I was unable to attend COABE so thanks for this opportunity to extend the learning.

As an ABE Reading instructor, I am in a position to provide some support to CTE instructors when their students experience reading barriers. Early stages, and learning where I can provide the best value to as many instructors as possible as I learn more and more about reading assessment and instruction.  Does this sound like I am a candidate for this thread? I will stay engaged here as I strive to be a resource to others.

Best, Ann

Leecy's picture
One hundred

Hi, Ann. You are, indeed, not only a candidate but now a participant in this thread! Thank you! 

I'm sure that many CTE instructors and others here, including me, would love to dialogue with you about best practices to support students who experience reading barriers in the process of preparing for work. What is your favorite approach? How might you integrate basic literacy instruction, for example, with work prep? 

What ideas or other questions might others have related to this process? Let's talk! Leecy

Leecy's picture
One hundred

 I am enjoying catching up with your comments in this thread, along with interacting with some of you through email. Why do I have to catch up rather than keep up? 

I am surviving a computer crash following the best advice provided by technicians on how to solve a very simple issue! Auuuuughhhhhh! Why not restore everything from my backups? Good idea. However, the backup drive was corrupted and unable to restore critical data.

Writing Assignment: Using a Word document, if your Word app is working, describe your frustration following a traumatic, work-related event in your life that had you consider death as an alternative to facing life thereafter. Begin by describing the event itself and the work your were involved in accomplishing. Follow that introduction with paragraphs providing details on at least three different emotions you experienced in recovering from the trauma. Conclude your writing with a paragraph that offers hope and suggestions to those who are likely to experience similar workplace trauma and hope to survive it. Follow the rubric criteria.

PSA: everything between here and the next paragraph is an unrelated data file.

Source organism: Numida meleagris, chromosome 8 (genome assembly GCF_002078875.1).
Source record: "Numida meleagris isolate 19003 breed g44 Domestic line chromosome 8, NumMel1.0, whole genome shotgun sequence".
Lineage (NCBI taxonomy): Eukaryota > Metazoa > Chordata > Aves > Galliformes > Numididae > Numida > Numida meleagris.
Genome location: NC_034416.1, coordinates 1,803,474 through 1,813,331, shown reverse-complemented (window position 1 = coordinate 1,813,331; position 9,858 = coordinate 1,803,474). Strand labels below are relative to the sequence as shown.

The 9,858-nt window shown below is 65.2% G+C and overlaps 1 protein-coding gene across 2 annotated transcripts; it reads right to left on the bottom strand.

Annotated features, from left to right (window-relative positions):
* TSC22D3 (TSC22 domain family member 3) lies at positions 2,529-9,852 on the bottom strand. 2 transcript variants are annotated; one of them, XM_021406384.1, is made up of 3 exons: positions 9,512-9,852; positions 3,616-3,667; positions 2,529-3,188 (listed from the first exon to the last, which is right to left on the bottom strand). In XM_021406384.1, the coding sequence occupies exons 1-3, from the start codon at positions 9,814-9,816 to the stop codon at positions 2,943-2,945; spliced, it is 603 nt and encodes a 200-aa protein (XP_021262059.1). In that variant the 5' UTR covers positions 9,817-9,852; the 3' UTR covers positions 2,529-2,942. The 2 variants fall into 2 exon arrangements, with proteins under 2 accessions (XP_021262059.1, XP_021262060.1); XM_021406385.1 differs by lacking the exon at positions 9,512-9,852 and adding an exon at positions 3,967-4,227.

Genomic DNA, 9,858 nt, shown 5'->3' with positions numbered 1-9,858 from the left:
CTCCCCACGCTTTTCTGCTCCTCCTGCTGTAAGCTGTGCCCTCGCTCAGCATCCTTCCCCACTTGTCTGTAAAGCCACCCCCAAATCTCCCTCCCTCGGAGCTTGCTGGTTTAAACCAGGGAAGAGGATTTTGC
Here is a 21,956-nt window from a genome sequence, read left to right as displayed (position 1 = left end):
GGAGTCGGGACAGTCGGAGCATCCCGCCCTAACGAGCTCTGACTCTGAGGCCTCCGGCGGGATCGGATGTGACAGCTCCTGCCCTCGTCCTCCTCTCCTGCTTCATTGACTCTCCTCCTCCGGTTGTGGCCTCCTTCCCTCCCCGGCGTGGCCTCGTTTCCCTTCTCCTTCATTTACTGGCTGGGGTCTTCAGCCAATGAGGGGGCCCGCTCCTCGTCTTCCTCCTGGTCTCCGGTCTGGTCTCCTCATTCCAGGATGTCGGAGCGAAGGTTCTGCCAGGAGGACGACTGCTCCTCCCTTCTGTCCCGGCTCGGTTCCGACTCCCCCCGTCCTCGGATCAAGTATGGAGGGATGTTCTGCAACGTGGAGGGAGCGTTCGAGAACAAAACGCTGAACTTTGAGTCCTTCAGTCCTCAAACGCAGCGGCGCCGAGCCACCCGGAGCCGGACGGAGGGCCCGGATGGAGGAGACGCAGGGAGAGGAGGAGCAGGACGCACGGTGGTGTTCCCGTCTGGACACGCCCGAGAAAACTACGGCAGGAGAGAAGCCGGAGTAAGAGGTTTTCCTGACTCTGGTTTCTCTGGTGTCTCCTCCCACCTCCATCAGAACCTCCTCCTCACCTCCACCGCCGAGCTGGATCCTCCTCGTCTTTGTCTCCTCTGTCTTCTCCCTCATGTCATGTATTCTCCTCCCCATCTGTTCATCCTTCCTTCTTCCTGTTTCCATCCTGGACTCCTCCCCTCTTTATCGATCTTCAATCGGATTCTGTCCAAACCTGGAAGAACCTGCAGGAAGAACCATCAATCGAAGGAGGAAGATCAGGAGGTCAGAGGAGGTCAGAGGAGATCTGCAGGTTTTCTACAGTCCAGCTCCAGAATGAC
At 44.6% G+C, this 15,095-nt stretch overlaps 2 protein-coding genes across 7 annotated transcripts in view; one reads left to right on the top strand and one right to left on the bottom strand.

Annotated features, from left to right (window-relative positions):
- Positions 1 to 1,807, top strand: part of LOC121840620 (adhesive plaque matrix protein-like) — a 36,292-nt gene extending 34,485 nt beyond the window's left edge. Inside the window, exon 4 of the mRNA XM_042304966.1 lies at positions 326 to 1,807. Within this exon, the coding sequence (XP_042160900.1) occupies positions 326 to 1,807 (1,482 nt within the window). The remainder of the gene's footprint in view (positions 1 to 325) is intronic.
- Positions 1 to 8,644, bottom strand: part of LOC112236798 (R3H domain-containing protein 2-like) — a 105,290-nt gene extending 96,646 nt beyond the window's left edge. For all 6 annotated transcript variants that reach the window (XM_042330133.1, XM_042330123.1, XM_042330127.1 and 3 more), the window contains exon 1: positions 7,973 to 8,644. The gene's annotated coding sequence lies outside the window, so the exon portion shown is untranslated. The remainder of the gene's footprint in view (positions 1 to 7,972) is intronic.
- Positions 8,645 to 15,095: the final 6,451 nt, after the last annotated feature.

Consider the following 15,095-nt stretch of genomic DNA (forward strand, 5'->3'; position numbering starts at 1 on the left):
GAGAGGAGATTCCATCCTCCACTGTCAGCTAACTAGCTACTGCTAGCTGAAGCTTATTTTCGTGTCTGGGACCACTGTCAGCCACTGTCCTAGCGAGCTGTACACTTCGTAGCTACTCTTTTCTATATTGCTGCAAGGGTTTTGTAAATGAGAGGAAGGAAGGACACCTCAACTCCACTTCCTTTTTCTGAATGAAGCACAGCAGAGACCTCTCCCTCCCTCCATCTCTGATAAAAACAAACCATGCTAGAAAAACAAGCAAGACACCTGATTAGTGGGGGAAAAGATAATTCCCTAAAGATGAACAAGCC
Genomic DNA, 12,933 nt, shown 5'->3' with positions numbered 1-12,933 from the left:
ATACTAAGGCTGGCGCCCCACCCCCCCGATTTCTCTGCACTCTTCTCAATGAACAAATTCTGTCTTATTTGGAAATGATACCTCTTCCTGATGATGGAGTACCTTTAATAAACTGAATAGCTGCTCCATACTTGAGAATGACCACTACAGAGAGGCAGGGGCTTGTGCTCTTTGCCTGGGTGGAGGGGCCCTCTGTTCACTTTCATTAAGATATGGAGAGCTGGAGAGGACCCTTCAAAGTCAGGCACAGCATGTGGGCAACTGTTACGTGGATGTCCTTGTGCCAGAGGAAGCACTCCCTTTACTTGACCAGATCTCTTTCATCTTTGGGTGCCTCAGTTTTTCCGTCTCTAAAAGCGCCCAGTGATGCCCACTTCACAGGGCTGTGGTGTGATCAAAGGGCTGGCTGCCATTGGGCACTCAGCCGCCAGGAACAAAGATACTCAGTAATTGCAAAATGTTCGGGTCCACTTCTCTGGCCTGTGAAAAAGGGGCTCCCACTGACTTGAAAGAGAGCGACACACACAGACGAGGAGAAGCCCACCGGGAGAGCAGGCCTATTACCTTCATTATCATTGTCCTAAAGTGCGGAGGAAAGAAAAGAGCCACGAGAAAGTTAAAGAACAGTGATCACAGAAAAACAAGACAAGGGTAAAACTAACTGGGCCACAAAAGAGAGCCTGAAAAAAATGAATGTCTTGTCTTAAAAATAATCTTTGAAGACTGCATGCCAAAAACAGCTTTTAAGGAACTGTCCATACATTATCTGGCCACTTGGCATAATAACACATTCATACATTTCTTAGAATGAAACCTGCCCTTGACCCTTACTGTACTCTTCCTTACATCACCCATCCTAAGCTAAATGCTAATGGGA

:))))) Leecy

Leecy's picture
One hundred

From our LINCS Resource Collection: Foundational Skills in The Service Sector, by Amanda Bergson-Shilcock, February 2017)

"Across the United States, millions of men and women with limited reading, math, or digital problem-solving skills are holding down jobs across the service sector. Employed in retail shops and restaurants, hotels and hospitals, these workers not only help fuel the country’s economy — they keep daily life in America humming smoothly along.

"In the course of their jobs, these workers often need to read vital directions, follow safety protocols, calculate prices, supervise colleagues, and oversee budgets. All of these tasks are made dramatically more challenging for workers who don’t have strong literacy or numeracy skills.”

This article reviews a number of findings relating to the topic, adding suggestions for improving the preparation of adults to succeed in training and work in service occupations. However, it does not specifically list details on how to implement the integrated instruction that they recommend. 

Questions

What ideas can you share on how to integrate instruction for adults hoping to become employed in service occupations? What strategies might you implement to integrate academic skills among those students? Leecy